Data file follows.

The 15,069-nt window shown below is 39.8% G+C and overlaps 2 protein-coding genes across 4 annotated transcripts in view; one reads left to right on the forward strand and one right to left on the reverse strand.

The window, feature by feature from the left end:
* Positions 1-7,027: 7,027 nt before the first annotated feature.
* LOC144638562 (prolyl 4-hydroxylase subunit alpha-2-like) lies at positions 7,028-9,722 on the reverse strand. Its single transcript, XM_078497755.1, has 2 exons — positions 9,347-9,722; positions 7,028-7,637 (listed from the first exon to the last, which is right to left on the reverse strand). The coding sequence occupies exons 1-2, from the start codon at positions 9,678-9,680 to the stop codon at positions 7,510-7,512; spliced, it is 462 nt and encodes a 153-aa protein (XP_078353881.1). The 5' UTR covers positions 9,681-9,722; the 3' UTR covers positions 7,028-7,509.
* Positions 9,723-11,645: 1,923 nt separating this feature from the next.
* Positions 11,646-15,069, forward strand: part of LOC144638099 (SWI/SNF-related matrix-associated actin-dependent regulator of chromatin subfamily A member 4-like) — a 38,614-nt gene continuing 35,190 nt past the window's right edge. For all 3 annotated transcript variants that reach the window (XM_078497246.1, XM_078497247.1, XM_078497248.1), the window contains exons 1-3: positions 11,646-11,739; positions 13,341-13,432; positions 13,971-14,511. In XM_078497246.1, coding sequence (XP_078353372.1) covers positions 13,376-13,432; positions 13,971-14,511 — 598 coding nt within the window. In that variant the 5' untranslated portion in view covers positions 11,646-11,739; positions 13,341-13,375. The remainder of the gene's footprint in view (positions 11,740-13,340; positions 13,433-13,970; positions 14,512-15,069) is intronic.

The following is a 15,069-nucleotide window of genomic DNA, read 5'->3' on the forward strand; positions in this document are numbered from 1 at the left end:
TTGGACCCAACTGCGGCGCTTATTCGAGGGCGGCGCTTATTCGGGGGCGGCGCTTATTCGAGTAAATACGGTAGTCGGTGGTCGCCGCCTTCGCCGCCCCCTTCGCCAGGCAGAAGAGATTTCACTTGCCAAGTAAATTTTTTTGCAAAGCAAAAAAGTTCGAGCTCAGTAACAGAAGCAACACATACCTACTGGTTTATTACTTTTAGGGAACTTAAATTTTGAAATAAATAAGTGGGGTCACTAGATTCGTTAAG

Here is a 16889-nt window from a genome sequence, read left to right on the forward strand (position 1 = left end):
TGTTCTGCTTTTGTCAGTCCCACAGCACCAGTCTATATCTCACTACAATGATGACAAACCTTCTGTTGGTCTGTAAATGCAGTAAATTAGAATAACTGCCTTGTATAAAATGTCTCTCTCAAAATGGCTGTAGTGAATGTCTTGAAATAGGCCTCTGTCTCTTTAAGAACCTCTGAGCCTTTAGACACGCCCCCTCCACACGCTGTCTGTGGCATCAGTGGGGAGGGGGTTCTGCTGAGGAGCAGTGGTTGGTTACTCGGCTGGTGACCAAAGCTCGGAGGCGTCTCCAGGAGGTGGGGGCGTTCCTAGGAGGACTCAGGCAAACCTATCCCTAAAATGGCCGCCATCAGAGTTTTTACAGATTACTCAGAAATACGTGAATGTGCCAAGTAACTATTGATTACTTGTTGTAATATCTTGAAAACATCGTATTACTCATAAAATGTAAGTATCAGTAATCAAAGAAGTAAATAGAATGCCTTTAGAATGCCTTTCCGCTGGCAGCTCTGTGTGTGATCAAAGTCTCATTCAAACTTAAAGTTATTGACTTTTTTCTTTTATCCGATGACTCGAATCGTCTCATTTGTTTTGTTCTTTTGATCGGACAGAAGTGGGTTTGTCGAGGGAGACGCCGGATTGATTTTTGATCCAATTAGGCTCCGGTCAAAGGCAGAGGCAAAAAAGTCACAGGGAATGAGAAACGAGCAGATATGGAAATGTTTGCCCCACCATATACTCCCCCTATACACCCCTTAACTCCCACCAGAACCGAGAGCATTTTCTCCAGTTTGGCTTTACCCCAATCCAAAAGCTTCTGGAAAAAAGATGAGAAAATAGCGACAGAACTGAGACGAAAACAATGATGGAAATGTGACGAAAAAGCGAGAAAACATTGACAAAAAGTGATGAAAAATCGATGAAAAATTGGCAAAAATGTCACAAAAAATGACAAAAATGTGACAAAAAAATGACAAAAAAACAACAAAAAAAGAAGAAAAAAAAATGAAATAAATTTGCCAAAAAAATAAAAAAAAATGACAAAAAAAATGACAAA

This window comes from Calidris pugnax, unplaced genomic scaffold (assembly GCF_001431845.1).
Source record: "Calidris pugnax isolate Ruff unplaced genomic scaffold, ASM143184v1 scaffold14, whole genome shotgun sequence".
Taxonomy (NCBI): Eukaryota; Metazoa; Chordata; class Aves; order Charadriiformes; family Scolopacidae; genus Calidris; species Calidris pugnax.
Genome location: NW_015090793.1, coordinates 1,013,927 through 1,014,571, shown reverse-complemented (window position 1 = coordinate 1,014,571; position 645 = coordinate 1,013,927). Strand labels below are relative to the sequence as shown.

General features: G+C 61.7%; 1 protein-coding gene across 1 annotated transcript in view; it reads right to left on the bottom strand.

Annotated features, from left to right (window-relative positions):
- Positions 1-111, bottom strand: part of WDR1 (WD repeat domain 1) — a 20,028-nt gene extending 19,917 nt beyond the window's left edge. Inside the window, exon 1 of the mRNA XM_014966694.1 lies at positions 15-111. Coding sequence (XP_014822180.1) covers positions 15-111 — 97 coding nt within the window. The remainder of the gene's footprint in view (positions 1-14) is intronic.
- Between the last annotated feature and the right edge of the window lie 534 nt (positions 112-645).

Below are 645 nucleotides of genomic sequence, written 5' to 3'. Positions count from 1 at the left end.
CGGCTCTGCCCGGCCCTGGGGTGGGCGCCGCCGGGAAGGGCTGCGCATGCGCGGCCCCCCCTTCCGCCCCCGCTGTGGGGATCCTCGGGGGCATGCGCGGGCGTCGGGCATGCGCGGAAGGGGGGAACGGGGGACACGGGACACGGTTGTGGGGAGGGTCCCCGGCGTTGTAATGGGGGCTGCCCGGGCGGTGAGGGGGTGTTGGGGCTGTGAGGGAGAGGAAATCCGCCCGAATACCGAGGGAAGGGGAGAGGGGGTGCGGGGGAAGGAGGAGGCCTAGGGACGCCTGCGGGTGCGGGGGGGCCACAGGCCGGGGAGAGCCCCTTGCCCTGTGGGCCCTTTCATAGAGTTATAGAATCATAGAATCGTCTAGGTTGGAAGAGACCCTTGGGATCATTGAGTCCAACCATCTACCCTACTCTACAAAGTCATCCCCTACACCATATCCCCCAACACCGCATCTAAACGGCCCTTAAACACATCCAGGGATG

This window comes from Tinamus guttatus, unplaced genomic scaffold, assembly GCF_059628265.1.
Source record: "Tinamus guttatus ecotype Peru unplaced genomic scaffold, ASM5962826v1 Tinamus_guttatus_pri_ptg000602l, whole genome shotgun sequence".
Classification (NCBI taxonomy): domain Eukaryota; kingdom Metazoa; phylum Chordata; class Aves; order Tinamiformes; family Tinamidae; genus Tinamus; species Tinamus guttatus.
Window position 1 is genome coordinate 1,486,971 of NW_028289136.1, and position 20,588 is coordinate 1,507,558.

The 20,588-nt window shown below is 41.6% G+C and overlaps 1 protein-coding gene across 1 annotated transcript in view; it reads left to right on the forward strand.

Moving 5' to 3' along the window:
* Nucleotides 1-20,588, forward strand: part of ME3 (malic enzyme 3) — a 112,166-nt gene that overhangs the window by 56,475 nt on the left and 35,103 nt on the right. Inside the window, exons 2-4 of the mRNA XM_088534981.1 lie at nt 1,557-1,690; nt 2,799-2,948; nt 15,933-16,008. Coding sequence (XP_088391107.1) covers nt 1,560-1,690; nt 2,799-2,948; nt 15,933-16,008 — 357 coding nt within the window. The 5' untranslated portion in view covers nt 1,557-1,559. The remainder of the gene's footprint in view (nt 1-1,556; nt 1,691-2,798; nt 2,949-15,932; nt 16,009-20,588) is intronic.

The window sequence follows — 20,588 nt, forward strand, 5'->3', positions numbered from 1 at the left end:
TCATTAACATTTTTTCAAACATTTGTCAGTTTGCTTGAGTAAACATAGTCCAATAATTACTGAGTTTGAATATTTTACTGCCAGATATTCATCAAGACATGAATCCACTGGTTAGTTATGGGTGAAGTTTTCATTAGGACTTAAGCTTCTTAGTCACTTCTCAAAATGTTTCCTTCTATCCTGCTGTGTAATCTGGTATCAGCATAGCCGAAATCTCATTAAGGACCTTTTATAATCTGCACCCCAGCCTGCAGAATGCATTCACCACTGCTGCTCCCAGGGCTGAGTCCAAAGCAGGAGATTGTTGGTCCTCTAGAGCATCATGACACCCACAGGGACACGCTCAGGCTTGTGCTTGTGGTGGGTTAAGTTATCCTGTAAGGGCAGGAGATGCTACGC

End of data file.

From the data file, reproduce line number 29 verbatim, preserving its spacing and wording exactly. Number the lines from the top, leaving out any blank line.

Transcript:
TCATTAACATTTTTTCAAACATTTGTCAGTTTGCTTGAGTAAACATAGTCCAATAATTACTGAGTTTGAATATTTTACTGCCAGATATTCATCAAGACATGAATCCACTGGTTAGTTATGGGTGAAGTTTTCATTAGGACTTAAGCTTCTTAGTCACTTCTCAAAATGTTTCCTTCTATCCTGCTGTGTAATCTGGTATCAGCATAGCCGAAATCTCATTAAGGACCTTTTATAATCTGCACCCCAGCCTGCAGAATGCATTCACCACTGCTGCTCCCAGGGCTGAGTCCAAAGCAGGAGATTGTTGGTCCTCTAGAGCATCATGACACCCACAGGGACACGCTCAGGCTTGTGCTTGTGGTGGGTTAAGTTATCCTGTAAGGGCAGGAGATGCTACGC